A top Alabama health official this week announced that the state has more intensive care patients than ICU beds to care for them.
Alabama Hospital Association President Don Williamson told an NBC News affiliate station in Montgomery on Tuesday that the state hospital system is facing a “negative” number of available ICU beds.
“We’ve never been here before. We are in truly now in uncharted territory in terms of our ICU bed capacity,” Williamson said.
Hospitals in the southern part of the country are dealing with a surge in COVID-19 cases as the highly contagious delta variant drives infections. Williamson acknowledged the current strain on Alabama hospitals, noting that ICUs across the state have reached capacity.
“There were 1,568 patients today who need ICU beds, and there are only 1,557 designated ICU beds in the state today,” Williamson told WFSA. “In the Montgomery area, we have eight more patients who are getting ICU care than we have designated ICU beds here.”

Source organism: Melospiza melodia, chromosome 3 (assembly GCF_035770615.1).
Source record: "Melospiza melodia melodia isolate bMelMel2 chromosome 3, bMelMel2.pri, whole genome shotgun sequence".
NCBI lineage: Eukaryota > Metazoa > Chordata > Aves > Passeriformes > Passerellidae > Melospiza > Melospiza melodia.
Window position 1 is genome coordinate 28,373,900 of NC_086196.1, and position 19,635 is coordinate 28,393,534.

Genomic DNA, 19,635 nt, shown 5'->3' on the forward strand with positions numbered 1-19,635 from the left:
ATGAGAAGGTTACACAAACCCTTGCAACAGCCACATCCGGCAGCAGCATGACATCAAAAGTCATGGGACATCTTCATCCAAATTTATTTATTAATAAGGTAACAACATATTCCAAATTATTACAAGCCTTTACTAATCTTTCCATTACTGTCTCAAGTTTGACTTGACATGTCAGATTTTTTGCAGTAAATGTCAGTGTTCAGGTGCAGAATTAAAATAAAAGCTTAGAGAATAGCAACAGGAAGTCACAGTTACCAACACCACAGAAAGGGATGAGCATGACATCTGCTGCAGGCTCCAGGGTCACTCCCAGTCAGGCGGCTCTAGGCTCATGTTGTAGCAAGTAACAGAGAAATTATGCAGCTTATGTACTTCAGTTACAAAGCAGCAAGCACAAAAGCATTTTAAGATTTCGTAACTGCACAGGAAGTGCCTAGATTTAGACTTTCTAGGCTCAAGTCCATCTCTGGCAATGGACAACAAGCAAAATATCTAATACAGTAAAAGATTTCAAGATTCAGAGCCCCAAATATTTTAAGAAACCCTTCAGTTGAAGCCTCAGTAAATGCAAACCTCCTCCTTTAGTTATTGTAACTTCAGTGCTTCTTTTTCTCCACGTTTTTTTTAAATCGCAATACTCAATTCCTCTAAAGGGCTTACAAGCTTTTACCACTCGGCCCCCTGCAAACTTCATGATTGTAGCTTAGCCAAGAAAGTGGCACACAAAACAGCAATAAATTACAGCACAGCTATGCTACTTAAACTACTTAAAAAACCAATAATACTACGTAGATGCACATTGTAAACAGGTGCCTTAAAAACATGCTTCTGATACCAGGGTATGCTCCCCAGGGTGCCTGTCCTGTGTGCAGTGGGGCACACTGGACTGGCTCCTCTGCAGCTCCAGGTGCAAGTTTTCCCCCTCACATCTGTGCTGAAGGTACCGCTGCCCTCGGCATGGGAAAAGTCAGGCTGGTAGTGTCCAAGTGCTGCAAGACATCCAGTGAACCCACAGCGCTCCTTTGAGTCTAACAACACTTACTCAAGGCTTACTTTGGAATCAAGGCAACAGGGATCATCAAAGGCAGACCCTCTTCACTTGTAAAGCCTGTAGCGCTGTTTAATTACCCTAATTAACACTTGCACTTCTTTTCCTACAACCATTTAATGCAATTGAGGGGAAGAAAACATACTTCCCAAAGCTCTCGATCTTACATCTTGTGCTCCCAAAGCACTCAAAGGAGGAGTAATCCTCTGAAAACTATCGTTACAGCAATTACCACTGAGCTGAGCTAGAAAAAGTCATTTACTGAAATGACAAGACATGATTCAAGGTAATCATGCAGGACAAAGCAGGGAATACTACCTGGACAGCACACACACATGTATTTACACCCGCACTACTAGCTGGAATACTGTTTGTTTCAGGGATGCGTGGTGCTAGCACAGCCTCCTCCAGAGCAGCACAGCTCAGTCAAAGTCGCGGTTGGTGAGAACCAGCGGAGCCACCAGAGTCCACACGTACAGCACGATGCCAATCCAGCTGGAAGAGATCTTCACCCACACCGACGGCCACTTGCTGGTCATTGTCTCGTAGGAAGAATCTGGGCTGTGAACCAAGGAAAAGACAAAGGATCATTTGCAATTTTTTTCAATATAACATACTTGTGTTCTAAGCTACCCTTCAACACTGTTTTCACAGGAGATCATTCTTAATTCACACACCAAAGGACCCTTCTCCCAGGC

Despite the lack of ICU beds, Williamson said that patients who need ICU care are still receiving treatment.
“Individuals who end up in the hospital will be taken care of, let me be very clear on that,” Williamson said, adding that some patients are being placed in other areas of hospitals if their ICUs are full.
More than 2,700 people were hospitalized in Alabama on Tuesday, including 40 children, the TV station noted.
At the time, Hutchinson urged state residents to get vaccinated in order to stop the spread of COVID-19.
“Vaccinations reduce hospitalizations,” he wrote on Twitter.